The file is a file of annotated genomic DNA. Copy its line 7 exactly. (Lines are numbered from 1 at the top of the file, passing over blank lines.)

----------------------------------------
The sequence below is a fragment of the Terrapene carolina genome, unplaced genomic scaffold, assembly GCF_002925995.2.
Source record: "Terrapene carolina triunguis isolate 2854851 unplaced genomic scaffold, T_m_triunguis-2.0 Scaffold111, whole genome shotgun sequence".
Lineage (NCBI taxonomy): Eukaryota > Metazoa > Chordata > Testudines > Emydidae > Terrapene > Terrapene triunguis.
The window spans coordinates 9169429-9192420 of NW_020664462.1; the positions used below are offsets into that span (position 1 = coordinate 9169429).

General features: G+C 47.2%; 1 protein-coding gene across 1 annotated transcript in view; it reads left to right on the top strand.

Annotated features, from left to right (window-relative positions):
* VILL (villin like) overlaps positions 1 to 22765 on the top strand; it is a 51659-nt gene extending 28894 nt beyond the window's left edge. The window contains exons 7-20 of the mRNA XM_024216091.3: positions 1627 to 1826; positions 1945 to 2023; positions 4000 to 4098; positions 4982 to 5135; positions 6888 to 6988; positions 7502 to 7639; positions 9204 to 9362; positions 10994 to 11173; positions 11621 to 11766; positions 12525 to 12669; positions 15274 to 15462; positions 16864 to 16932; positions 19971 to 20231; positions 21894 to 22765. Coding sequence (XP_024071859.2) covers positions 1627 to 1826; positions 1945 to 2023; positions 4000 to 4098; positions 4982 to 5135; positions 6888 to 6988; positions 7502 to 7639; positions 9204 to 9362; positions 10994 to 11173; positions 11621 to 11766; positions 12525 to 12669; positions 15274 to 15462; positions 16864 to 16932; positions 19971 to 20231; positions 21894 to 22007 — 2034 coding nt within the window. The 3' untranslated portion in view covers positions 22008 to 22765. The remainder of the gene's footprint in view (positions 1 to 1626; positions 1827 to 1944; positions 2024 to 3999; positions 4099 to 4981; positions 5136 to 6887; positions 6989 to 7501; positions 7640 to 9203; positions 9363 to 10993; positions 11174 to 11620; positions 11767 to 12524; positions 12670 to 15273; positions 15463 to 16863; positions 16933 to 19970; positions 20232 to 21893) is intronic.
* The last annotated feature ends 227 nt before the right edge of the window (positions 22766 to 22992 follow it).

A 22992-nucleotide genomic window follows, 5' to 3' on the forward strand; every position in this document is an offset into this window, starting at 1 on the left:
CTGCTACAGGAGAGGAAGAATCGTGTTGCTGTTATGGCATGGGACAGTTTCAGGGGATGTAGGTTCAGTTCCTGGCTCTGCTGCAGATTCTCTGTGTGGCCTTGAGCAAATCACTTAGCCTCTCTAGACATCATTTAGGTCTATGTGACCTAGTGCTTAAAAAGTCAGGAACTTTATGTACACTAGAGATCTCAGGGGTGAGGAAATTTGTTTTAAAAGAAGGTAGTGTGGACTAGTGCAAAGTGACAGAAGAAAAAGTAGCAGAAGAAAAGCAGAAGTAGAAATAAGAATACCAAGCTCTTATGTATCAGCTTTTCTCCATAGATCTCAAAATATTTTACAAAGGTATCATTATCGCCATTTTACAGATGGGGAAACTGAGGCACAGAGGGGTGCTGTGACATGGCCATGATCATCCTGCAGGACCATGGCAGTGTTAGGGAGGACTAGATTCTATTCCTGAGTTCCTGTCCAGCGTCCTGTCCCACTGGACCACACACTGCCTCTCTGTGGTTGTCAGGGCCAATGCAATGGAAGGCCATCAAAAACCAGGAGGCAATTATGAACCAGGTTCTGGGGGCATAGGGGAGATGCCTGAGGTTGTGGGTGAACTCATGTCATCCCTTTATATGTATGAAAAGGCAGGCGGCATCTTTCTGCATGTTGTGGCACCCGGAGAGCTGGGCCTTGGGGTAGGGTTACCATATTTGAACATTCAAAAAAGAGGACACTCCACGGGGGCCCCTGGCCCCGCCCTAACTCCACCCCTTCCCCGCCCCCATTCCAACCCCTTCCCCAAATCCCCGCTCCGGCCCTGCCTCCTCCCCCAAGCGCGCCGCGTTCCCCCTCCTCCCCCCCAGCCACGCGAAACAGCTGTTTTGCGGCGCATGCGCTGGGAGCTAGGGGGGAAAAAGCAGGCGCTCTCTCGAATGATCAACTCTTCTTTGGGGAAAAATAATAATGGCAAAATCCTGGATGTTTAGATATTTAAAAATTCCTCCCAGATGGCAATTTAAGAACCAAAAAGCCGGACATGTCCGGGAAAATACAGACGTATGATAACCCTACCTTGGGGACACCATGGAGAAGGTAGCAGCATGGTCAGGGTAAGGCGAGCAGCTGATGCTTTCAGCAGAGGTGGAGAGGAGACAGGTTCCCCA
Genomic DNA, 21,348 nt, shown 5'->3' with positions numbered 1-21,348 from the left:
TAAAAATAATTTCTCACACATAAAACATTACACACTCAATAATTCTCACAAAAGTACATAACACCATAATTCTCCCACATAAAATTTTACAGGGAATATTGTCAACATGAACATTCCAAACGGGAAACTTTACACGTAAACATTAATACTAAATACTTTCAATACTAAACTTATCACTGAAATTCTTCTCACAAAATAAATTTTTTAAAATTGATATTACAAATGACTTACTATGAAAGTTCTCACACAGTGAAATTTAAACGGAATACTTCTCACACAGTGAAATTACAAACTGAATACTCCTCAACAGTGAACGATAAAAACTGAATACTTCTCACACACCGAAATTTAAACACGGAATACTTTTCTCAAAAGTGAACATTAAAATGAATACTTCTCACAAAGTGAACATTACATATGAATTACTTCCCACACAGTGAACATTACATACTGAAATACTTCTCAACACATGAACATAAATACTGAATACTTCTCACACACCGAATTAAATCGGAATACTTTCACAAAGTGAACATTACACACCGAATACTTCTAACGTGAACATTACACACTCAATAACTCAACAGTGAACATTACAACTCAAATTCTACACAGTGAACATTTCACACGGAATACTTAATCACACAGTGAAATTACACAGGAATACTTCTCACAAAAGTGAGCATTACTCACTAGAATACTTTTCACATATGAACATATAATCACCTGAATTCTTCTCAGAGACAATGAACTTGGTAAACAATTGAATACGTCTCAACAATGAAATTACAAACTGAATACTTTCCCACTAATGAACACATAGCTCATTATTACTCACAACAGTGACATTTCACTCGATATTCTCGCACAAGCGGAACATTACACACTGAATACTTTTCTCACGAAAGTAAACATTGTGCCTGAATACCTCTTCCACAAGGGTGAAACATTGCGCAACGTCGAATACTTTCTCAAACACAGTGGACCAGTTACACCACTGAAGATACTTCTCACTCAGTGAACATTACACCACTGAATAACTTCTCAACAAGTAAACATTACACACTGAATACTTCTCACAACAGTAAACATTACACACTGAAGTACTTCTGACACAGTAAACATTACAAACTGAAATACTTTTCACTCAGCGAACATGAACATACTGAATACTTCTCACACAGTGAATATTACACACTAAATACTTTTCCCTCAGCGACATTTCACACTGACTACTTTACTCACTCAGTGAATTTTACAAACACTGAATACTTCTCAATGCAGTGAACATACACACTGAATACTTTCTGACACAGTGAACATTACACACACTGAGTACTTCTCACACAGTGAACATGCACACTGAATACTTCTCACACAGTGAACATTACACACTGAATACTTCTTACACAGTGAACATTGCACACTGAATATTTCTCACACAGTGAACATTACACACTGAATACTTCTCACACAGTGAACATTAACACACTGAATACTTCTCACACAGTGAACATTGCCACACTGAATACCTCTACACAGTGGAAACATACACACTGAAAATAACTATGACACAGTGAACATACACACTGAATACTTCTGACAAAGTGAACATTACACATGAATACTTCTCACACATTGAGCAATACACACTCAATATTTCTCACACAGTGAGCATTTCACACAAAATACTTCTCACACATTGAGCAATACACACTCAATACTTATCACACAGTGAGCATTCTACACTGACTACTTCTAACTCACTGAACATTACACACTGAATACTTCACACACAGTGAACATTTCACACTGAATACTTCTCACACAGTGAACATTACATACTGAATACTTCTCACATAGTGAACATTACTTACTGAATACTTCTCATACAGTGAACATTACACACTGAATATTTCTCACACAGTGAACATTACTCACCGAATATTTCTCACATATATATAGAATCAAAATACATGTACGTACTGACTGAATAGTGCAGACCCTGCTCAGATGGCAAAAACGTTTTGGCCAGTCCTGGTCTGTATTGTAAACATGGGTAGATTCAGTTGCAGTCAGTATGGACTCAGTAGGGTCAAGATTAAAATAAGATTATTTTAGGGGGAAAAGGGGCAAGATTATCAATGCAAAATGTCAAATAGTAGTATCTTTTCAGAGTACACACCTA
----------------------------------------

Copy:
* VILL (villin like) overlaps positions 1 to 22765 on the top strand; it is a 51659-nt gene extending 28894 nt beyond the window's left edge. The window contains exons 7-20 of the mRNA XM_024216091.3: positions 1627 to 1826; positions 1945 to 2023; positions 4000 to 4098; positions 4982 to 5135; positions 6888 to 6988; positions 7502 to 7639; positions 9204 to 9362; positions 10994 to 11173; positions 11621 to 11766; positions 12525 to 12669; positions 15274 to 15462; positions 16864 to 16932; positions 19971 to 20231; positions 21894 to 22765. Coding sequence (XP_024071859.2) covers positions 1627 to 1826; positions 1945 to 2023; positions 4000 to 4098; positions 4982 to 5135; positions 6888 to 6988; positions 7502 to 7639; positions 9204 to 9362; positions 10994 to 11173; positions 11621 to 11766; positions 12525 to 12669; positions 15274 to 15462; positions 16864 to 16932; positions 19971 to 20231; positions 21894 to 22007 — 2034 coding nt within the window. The 3' untranslated portion in view covers positions 22008 to 22765. The remainder of the gene's footprint in view (positions 1 to 1626; positions 1827 to 1944; positions 2024 to 3999; positions 4099 to 4981; positions 5136 to 6887; positions 6989 to 7501; positions 7640 to 9203; positions 9363 to 10993; positions 11174 to 11620; positions 11767 to 12524; positions 12670 to 15273; positions 15463 to 16863; positions 16933 to 19970; positions 20232 to 21893) is intronic.